Monday, October 25, 2021

US airstrike kills senior al Qaeda leader


A U.S. airstrike in Syria killed a senior leader of al Qaeda Friday, according to U.S. Central Command. 

The strike — carried out by an MQ-9 aircraft — took out Abdul Hamid al-Matar, according to a U.S. Central Command spokesman Army Major John Rigsbee. 

"The removal of this al Qaeda senior leader will disrupt the terrorist organization's ability to further plot and carry out global attacks threatening U.S. citizens, our partners, and innocent civilians," Rigsbee said in a statement. 

Thursday, October 21, 2021

FBI confirms human remains are Brian Laundrie

 On October 21, 2021, a comparison of dental records confirmed that the human remains found at the T. Mabry Carlton, Jr. Memorial Reserve and Myakkahatchee Creek Environmental Park are those of Brian Laundrie.




This is a breaking news update. A previous version of this report is below.

The apparent human remains that authorities found Wednesday in a Florida park most likely belong to Brian Laundrie, the missing man whose fiancĂ©e Gabby Petito was found fatally strangled last month, the Laundrie family attorney told CNN.

Investigators also found a backpack and a notebook belonging to Laundrie, 23, near the suspected remains while they were searching the Carlton Reserve in North Port, according to FBI Special Agent in Charge Michael McPherson.

The discovery came on Wednesday morning when Laundrie's parents and law enforcement searched an area of the reserve that had been underwater but recently reopened to the public. The remains and items were found in the same area that the parents had initially told the FBI to look, family attorney Steven Bertolino told CNN's Chris Cuomo.

U.S. conducted 3 Hypersonic weapon tests in one day one failed.


WASHINGTON, WASHINGTON, Oct 21 (Reuters) - The Pentagon's hypersonic weapon programs suffered a setback on Thursday when a booster rocket carrying a hypersonic weapon failed, people briefed on the test result said.

The test was intended to validate aspects of one of the Pentagon's hypersonic glide vehicles in development, two of the people said.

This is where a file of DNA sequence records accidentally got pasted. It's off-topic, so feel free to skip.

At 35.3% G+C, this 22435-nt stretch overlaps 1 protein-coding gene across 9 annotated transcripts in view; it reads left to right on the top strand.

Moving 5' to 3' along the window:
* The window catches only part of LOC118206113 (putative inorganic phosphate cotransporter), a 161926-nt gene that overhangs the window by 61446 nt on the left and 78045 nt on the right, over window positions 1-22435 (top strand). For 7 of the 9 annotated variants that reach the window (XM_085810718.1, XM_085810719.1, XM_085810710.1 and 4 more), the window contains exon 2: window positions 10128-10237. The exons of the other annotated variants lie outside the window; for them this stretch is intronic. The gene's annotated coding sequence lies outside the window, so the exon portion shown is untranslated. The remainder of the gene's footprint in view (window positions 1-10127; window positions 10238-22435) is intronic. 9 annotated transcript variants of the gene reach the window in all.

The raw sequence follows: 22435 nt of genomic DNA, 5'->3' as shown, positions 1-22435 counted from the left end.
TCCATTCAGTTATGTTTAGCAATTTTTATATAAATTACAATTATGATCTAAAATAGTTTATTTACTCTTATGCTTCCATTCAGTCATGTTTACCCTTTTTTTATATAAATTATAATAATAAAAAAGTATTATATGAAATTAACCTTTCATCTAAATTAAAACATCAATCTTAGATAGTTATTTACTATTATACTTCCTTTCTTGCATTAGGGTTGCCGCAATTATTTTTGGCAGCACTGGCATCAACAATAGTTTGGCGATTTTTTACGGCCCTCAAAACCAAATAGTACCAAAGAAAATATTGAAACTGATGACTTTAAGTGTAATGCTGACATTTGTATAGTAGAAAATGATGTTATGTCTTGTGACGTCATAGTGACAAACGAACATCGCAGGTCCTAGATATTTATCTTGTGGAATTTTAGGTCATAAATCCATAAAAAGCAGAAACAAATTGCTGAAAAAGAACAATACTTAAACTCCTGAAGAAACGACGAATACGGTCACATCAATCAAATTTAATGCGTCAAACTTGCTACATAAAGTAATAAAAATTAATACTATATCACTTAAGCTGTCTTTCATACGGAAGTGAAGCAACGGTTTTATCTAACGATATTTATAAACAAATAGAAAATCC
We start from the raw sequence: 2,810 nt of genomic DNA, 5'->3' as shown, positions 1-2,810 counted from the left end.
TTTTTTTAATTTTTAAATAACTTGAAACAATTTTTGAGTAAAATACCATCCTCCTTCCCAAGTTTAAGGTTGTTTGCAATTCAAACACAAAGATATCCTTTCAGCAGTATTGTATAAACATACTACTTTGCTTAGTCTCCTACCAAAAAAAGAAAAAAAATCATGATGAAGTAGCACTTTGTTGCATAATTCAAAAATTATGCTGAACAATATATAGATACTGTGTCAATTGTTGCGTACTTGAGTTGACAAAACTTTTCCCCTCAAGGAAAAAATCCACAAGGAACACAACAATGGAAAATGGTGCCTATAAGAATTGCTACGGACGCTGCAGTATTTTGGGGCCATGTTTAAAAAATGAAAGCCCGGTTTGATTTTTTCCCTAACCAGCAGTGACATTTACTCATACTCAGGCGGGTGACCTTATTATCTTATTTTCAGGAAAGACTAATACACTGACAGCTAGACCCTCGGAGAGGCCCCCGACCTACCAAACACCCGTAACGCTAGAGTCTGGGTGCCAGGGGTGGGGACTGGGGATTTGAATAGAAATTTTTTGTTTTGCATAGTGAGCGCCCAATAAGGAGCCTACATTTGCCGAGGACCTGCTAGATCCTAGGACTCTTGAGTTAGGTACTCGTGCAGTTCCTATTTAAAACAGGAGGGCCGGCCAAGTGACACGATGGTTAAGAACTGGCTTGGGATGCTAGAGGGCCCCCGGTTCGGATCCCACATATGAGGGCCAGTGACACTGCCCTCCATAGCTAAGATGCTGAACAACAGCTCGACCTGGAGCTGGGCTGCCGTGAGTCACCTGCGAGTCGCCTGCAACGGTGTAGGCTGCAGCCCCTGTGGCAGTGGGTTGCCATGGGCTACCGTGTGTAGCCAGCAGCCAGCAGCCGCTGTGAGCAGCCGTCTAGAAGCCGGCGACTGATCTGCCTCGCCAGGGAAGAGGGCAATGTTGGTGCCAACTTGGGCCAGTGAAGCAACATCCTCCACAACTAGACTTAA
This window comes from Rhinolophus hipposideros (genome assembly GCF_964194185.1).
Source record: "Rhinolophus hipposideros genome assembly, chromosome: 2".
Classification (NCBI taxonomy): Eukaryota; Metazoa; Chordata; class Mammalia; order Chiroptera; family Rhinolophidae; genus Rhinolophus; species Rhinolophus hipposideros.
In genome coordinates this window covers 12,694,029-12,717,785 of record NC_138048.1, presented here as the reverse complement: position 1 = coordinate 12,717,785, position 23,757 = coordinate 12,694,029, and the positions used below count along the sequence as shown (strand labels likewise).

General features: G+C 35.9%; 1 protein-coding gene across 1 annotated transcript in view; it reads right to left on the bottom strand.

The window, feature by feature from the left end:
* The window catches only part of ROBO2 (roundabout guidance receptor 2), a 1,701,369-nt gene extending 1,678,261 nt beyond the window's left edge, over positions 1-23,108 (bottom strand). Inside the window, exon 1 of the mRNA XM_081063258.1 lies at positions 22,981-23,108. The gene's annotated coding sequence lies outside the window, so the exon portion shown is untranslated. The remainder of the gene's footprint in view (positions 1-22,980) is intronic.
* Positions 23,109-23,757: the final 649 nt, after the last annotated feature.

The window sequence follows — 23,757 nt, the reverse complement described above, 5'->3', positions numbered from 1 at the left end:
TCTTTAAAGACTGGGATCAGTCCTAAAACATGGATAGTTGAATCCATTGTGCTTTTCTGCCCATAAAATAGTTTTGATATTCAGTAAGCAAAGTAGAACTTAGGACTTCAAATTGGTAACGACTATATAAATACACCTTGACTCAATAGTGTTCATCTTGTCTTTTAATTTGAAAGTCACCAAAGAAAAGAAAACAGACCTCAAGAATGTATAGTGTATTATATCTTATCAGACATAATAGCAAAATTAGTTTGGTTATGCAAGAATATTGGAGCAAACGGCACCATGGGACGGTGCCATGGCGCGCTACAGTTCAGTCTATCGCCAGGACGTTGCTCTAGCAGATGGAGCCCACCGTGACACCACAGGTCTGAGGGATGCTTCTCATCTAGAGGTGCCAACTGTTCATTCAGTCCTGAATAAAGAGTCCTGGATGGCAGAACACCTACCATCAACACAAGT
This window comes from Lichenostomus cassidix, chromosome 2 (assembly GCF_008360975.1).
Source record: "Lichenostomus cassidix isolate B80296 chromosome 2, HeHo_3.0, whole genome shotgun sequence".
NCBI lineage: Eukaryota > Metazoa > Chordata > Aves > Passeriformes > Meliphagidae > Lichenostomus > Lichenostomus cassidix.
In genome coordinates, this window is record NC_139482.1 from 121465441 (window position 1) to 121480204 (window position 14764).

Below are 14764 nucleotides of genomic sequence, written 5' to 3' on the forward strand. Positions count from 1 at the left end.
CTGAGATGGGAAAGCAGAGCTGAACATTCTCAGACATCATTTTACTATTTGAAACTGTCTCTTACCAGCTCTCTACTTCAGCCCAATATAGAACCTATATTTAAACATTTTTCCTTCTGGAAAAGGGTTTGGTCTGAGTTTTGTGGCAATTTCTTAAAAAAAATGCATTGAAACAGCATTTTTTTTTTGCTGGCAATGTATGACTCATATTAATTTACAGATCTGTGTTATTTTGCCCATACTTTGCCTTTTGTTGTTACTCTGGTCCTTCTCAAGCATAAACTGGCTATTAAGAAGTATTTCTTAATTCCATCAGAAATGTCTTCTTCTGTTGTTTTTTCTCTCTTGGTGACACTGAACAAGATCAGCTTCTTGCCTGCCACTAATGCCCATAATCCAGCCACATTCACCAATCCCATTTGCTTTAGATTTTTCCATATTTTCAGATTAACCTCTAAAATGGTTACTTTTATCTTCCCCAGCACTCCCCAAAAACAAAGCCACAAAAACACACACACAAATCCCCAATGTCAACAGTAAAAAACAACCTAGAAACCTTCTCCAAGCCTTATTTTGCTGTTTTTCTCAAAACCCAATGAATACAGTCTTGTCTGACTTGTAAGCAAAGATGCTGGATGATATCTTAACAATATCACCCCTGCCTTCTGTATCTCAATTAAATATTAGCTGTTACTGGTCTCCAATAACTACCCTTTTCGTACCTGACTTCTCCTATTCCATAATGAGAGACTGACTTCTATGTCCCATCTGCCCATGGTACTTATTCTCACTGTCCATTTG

The tests occurred the same day that U.S. President Joe Biden said he was concerned about Chinese hypersonic weapons. read more

The Sandia National Laboratory ran the tests from NASA's Wallops Flight Facility in Virginia which will help "inform the development of the Navy's Conventional Prompt Strike (CPS) and the Army's Long Range Hypersonic Weapon (LRHW) offensive hypersonic strike," a statement said.

The Navy and Army will conduct a flight test of the common hypersonic missile in fiscal 2022, which began on Oct. 1.Hypersonic weapons travel in the upper atmosphere at more than five times the speed of sound, or about 3,853 miles per hour (6,200 kph).

These tests "demonstrated advanced hypersonic technologies, capabilities, and prototype systems in a realistic operating environment," the Pentagon said in a statement.

The United States has actively pursued the development of hypersonic weapons as a part of its conventional prompt global strike program since the early 2000s.

Companies such as Lockheed Martin (LMT.N) and Raytheon Technologies (RTX.N) are working to develop the hypersonic weapon capability for the United States.

Reporting by Mike Stone; Editing by Bill Berkrot

Tuesday, October 19, 2021

FBI raids two properties linked to a Russian billionaire with ties to President Vladimir Putin


The FBI is searching two properties linked to a Russian billionaire with ties to President Vladimir Putin, a spokesperson for the oligarch, Oleg Deripaska, told NBC News on Tuesday.

The raids of two houses, located in Washington, D.C., and New York, “are being carried out on the basis of two court orders, connected to US sanctions,” the spokesperson told NBC.